Churchill’s Estates 2011 Douro ($18). A table wine that’s made with the same grape varieties that comprise Port. Shows pretty aromas of dried spices, white pepper, cigar box. Though its color and flavor profile—black pepper, plum, a little cassis—are both fairly dark, it would still work well with a warming winter dinner. Drink this with black pepper-crusted steak, a hearty sausage stew, or black bean soup.
Domaine Montvac 2011 Arabesque Vacqueyras ($23) There’s no mistaking this Grenache-based red for anything other than a Rhône wine. Opens with deep aromas of black and blueberry, pepper, and bread flour. In the mouth it is finely textured but not oversized, dominated by blueberry and raspberry flavors through the juicy finish. Licorice and white pepper accents add lift and interest.
Northstar 2010 Merlot Columbia Valley ($41) Mouthfilling, with a pleasing, flavorful impression: Tannins are well integrated, with a feel that is not too heavy or rich. Juicy red plum and raspberry drive the bus here, with bramble, woodsy accents riding shotgun.
Santi 2011 Solane Valpolicella Ripasso DOC Classico Superiore ($17)
From start to finish, there’s a meat/earth/cumin foil to the ripe red fruit underneath. Don’t overthink this—it’s juicy, enjoyable, and exactly what you want when you call out for pizza.
Penfolds 2012 Bin 28 Kalimna Shiraz South Australia ($30) Fits the precise profile that most folks want when they seek out Aussie Shiraz: meaty, peppery aromas, and big black plum, cassis, even blueberry flavors that are amped up with oaky, mocha accents.
Quivira 2012 Reserve Zinfandel Dry Creek Valley ($38) Approachable and under 15% alcohol; this is a Zin with wide appeal. It offers wide, brambly, red-fruit aromas and bright raspberry and blackberry flavors. Turns a little liqueurish on the finish, accented by smoky, woodsy notes.
When the temps hit sub-freezing, it just isn’t the time to drink acidic Sauvignon Blancs. Instead, what you want to sip this time of year are fuller-bodied whites like Rhône varieties, oaked Chardonnays, even some Pinot Gris.
Though they can be a harder sell than reds are in cold weather Moncada, a former sommelier, recommends white wines that pair well with winter comfort food. “I love Gewürztraminers in the wintertime,” he enthuses. “They show a lot of citrus that can be incorporated into braises” like slow-cooked chicken or pork belly. If you’re making an après-ski cheese fondue, says Zimmermann, try a Washington Riesling or an Austrian Grüner Veltliner, both of which can do double duty as a fondue ingredient and accompaniment.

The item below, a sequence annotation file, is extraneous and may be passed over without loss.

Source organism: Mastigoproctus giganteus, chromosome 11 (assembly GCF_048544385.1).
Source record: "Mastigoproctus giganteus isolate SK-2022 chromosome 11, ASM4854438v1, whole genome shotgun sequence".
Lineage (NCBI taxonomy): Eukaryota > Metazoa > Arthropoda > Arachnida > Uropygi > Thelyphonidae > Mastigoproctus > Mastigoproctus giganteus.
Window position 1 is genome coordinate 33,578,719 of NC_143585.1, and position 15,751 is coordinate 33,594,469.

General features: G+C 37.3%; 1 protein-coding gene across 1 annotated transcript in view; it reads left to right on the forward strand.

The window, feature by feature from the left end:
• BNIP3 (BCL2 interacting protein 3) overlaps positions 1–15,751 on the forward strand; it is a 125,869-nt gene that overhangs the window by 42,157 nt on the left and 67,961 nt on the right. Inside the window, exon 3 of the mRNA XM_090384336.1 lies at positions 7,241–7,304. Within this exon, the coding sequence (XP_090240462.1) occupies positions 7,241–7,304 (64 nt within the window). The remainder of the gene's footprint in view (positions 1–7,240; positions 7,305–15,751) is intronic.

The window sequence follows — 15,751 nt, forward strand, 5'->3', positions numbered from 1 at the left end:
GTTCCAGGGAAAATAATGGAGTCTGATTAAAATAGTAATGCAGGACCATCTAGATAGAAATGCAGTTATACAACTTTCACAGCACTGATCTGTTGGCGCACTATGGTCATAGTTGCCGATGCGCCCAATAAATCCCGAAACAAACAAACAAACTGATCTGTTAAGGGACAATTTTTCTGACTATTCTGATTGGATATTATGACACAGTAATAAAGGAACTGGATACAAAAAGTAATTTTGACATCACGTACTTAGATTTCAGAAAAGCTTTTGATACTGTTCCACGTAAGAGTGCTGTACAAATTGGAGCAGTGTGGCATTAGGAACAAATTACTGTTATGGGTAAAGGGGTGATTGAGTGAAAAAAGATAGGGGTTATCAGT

Lange 2013 Reserve Pinot Gris Willamette Valley ($30) A fuller-bodied, elegant expression of Pinot Gris. This white was aged in neutral French oak, which gives it some heft and roundness in the mouth without leaving much of an oaky impression save for the hint of crème brûlée on the nose and palate. Attractive grapefruit and olive oil flavors melt into a dry, minerally finish.
Gary Farrell 2012 Durell Vineyard Chardonnay Russian River Valley ($55) Well balanced and judiciously oaked. At first pass, the nose has cologne and cedar notes, but these soon gave way to fresh-cut hay and light mallow aromas. In the mouth, mallow/vanilla flavors lend heft and richness to a base of citrus, stone fruit and ginger.
Fortified and Dessert Wines
Those of us who keep fortified and dessert wines in the cellar tend to forget they are there, or can’t justify opening them when it’s just two of us on a Tuesday night. A lazy, long weekend away with close friends, when the fireplace is crackling and conversation continues long into the evening, is the perfect time to enjoy them. Both should keep for a couple of days in the refrigerator after they are open.
Ramos Pinto RP20 Quinta do Bom Retiro Tawny 20 Years Duoro Valley ($71)
A tawny port is a wine lover’s answer to Cognac or single-malt—it’s just the thing to nurse for a few quiet, peaceful minutes before turning in for the night. Shows meaty, apricot pastry aromas. Flavorwise, the Quinta do Bom Retiro has a lot going on: apricot, herb, soy, walnut, maybe even a little Benedictine. Full-bodied and rich, but at 20% alcohol, it packs a punch.
Disznóko 2005 Tokaji Aszú 5 Puttonyos ($49/500 ml) Offer this Hungarian sweet wine after dinner, perhaps with some nuts and dried fruit. Amber colored with white pepper, spice and citrus aromas, and rich butterscotch, caramel and apricot flavors. Medium-bodied with good acidity and not at all syrupy; will even appeal to those who don’t typically like dessert wines. 12% alcohol.